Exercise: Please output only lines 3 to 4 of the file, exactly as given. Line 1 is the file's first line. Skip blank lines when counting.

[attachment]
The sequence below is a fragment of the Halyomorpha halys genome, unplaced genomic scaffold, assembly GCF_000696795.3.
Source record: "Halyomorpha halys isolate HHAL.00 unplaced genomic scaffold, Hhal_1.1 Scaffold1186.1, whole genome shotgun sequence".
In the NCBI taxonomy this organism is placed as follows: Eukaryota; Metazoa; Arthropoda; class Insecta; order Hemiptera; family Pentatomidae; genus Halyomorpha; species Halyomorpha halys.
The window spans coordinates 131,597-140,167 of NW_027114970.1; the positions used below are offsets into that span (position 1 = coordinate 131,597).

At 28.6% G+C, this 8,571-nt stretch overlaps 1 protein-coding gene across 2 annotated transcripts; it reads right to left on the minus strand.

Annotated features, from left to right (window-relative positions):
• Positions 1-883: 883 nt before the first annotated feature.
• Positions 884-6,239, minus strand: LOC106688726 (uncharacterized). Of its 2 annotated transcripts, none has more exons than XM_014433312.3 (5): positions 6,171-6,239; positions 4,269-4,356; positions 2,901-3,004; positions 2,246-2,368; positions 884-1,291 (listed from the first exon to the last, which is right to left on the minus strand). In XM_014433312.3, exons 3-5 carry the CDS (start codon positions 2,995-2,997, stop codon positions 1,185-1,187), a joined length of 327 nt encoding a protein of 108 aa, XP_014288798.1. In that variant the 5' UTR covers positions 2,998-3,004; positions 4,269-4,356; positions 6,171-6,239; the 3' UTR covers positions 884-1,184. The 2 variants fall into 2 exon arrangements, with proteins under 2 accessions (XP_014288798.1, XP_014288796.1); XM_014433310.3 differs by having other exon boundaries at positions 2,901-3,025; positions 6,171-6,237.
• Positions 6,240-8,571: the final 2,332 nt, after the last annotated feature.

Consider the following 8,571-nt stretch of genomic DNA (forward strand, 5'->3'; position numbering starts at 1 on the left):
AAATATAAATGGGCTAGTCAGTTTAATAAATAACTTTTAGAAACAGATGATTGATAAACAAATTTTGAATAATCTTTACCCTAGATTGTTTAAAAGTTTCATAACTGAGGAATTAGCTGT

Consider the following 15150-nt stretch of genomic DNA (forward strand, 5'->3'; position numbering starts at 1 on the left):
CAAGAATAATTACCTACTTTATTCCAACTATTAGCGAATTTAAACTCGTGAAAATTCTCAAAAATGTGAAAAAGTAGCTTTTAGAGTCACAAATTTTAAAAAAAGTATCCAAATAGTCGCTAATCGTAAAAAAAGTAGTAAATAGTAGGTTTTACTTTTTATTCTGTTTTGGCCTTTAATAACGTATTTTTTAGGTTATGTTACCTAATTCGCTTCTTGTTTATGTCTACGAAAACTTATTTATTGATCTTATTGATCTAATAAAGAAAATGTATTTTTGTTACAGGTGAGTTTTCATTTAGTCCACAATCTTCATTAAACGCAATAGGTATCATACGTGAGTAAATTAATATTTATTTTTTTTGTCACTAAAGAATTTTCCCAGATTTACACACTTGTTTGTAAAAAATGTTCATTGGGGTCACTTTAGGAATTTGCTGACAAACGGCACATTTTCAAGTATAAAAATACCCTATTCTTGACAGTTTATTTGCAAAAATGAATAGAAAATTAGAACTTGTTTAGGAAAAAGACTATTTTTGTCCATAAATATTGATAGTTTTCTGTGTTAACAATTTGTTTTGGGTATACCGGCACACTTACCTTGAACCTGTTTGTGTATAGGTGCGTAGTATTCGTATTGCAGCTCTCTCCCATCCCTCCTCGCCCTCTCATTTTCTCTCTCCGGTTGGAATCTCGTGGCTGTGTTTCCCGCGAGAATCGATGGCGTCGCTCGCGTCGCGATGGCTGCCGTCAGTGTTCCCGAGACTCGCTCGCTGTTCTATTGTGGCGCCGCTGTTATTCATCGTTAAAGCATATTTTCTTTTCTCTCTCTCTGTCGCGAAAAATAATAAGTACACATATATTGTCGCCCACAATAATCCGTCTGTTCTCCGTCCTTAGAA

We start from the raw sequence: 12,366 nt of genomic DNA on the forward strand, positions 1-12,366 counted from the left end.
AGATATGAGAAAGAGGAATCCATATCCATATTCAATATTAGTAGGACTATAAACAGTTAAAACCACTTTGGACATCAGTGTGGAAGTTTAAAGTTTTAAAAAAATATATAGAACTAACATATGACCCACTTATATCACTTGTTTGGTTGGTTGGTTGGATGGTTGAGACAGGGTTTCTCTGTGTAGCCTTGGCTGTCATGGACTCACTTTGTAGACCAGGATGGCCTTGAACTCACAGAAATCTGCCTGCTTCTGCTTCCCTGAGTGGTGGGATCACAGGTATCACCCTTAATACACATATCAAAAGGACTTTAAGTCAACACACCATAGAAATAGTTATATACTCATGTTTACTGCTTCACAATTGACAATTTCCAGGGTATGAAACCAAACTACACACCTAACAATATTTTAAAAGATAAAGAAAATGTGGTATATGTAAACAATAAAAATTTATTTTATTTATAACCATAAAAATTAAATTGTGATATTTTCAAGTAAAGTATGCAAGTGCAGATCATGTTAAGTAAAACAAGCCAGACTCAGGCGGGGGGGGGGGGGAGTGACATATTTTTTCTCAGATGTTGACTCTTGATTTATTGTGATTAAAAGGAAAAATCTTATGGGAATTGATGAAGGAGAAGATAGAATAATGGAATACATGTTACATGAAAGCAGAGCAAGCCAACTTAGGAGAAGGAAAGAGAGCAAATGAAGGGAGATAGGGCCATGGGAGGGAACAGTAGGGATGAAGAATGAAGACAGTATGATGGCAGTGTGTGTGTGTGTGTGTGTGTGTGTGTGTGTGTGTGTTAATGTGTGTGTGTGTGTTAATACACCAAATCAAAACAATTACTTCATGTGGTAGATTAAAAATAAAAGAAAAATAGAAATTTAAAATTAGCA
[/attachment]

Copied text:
In the NCBI taxonomy this organism is placed as follows: Eukaryota; Metazoa; Arthropoda; class Insecta; order Hemiptera; family Pentatomidae; genus Halyomorpha; species Halyomorpha halys.
The window spans coordinates 131,597-140,167 of NW_027114970.1; the positions used below are offsets into that span (position 1 = coordinate 131,597).